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This workshop is part of the British HCI 2015 Conference (15 – 17th July) at Lincoln, UK.
This workshop aims to bring together HCI designers, creative technologists, Performing Arts practitioners and theorists to discuss issues and opportunities in designing digital tools for communication, artistic collaboration, sharing and co-creation between artists, and between artists and actively involved creative audiences.
There are numerous existing online platforms that provide immediate and easy access to a vast range of tools for creative collaboration, yet their majority create and maintain networks within a ‘noisy’ social media environment, are based on a centralised model of collaboration, and are built on corporate infrastructures with well-known issues of control, identity, and surveillance.
Focusing on the Performing Arts, this workshop will take a bottom-up approach on how to design online collaborative tools without the noise of social media, drawing on peer-to-peer decentralised practices, infrastructures for building communities of interest outside the imperatives of corporate control, developing new kinds of narratives and synergies that add depth to artistic practice, blurring the distinction between artist and audience, and contributing to a true sharing economy.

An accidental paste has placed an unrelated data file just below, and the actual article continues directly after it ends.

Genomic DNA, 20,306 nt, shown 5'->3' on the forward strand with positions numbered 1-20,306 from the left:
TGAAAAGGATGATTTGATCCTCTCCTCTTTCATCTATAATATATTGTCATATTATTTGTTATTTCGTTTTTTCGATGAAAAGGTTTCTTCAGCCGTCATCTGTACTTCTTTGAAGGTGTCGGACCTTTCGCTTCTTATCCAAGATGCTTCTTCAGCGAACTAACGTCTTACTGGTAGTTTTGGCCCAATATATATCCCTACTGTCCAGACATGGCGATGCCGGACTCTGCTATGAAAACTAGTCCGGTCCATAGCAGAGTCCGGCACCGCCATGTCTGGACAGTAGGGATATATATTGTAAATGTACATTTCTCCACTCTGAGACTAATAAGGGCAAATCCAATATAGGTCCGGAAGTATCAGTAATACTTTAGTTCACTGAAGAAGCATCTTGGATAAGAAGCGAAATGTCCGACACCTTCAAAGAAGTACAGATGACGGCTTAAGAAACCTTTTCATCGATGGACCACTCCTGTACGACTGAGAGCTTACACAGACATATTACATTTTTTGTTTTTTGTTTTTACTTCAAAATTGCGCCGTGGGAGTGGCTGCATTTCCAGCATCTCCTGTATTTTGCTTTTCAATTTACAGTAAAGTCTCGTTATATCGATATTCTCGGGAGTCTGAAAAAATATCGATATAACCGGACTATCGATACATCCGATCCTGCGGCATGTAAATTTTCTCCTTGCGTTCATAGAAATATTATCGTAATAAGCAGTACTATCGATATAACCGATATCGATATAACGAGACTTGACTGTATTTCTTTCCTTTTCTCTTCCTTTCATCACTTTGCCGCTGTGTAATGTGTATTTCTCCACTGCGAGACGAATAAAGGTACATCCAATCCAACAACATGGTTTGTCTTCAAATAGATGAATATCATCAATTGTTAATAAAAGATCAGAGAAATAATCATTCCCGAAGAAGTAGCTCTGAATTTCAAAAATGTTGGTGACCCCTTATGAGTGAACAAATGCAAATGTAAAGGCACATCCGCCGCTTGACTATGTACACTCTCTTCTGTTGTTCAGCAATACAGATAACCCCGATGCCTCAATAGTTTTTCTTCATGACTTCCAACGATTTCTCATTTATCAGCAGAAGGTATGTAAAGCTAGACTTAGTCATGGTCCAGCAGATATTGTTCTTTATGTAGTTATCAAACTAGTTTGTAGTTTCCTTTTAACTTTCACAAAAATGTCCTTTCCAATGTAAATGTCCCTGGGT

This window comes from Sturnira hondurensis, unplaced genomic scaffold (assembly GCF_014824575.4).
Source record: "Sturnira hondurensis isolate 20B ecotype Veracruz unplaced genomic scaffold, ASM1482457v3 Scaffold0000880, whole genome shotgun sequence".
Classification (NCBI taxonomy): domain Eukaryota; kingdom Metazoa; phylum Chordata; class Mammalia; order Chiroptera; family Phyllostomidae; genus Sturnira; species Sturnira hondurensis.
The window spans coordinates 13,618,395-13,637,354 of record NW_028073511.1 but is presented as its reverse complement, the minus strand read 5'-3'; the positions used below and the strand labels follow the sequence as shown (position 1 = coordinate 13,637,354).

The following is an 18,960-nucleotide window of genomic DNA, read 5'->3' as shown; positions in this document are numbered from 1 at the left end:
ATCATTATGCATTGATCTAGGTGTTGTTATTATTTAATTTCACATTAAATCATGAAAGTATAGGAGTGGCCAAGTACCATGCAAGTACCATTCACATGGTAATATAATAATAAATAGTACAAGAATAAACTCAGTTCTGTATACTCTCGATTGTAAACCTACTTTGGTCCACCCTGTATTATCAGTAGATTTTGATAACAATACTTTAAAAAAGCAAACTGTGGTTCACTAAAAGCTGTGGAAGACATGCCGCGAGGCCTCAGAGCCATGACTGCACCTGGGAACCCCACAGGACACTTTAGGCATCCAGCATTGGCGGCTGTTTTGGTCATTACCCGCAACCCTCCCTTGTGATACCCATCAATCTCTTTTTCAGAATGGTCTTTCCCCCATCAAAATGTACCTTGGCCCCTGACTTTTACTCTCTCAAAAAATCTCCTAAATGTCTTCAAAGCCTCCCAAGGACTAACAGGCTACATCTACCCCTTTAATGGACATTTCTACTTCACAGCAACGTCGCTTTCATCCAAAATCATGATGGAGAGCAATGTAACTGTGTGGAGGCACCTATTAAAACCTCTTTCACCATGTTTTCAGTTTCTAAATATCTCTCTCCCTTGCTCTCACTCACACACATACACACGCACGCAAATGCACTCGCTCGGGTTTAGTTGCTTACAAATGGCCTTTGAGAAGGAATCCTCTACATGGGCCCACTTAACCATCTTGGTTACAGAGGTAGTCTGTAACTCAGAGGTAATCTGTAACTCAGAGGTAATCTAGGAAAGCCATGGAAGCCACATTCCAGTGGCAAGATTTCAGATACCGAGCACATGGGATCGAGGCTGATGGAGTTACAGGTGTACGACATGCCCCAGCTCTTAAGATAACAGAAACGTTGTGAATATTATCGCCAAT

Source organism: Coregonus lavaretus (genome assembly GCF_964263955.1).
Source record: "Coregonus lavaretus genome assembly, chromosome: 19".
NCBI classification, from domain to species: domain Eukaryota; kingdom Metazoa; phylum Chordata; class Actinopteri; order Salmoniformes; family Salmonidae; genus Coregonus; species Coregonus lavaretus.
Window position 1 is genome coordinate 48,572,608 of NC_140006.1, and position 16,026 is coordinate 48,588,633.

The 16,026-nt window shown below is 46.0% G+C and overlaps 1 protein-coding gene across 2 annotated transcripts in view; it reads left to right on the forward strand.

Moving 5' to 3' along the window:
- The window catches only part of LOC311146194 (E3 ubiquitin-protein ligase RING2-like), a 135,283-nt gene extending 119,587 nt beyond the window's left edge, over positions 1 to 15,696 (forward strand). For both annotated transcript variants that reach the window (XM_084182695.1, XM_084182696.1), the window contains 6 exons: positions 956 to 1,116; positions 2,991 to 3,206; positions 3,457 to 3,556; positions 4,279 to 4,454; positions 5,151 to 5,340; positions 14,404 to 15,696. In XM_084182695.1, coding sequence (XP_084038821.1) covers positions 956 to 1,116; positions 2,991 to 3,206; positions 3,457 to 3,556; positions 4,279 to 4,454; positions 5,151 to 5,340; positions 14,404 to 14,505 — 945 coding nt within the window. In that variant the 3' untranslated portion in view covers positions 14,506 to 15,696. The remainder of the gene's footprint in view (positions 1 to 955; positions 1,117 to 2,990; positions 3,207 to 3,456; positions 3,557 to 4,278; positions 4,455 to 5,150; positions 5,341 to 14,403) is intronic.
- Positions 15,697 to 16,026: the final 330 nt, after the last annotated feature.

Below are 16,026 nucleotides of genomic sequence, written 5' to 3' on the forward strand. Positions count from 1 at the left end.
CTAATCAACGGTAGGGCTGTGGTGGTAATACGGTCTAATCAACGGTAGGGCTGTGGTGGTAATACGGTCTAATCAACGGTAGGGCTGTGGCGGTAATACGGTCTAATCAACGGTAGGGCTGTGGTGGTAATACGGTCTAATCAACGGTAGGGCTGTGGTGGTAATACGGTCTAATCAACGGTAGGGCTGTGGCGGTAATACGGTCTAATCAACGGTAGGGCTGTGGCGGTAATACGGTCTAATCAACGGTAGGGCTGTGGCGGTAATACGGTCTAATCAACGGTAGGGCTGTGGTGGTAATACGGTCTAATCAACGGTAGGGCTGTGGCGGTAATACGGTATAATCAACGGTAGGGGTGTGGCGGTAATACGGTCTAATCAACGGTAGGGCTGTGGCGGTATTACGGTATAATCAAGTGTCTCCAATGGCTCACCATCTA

In brief, the workshop’s goals are:
During the workshop we will discuss, challenge and analyze existing projects and practices towards this direction, listen to what matters to performing artists, what participation, collaboration, and co-creation means for them and their audiences in an online networked world. Identify and articulate the needs, desires, fears, expectations and aspirations of the artistic community. Then, analyse in depth recurring issues such as privacy, ownership, anonymity or multiple identity and prototype collaboratively with designers and HCI practitioners possible design blueprints for such platforms.
We highlight the importance of gathering a multidisciplinary group of participants as the most appropriate approach to designing such a digital tool. We invite a diverse group of artists, researchers and practitioners in the two core areas of HCI and the Performing Arts. We also welcome networking technologists, social scientists, (h)activists, political philosophers, as well as other artists/researchers/activists who would like to contribute.
Please click on the following links for further information about the HCI conference and to register for this workshop.
A free pre-workshop Symposium addressed to performance artists, activists, and practitioners who might be interested in the discussion will be held in mid-June in London, please contact Mariza Dima email@example.com for further details or to express interest in participating.
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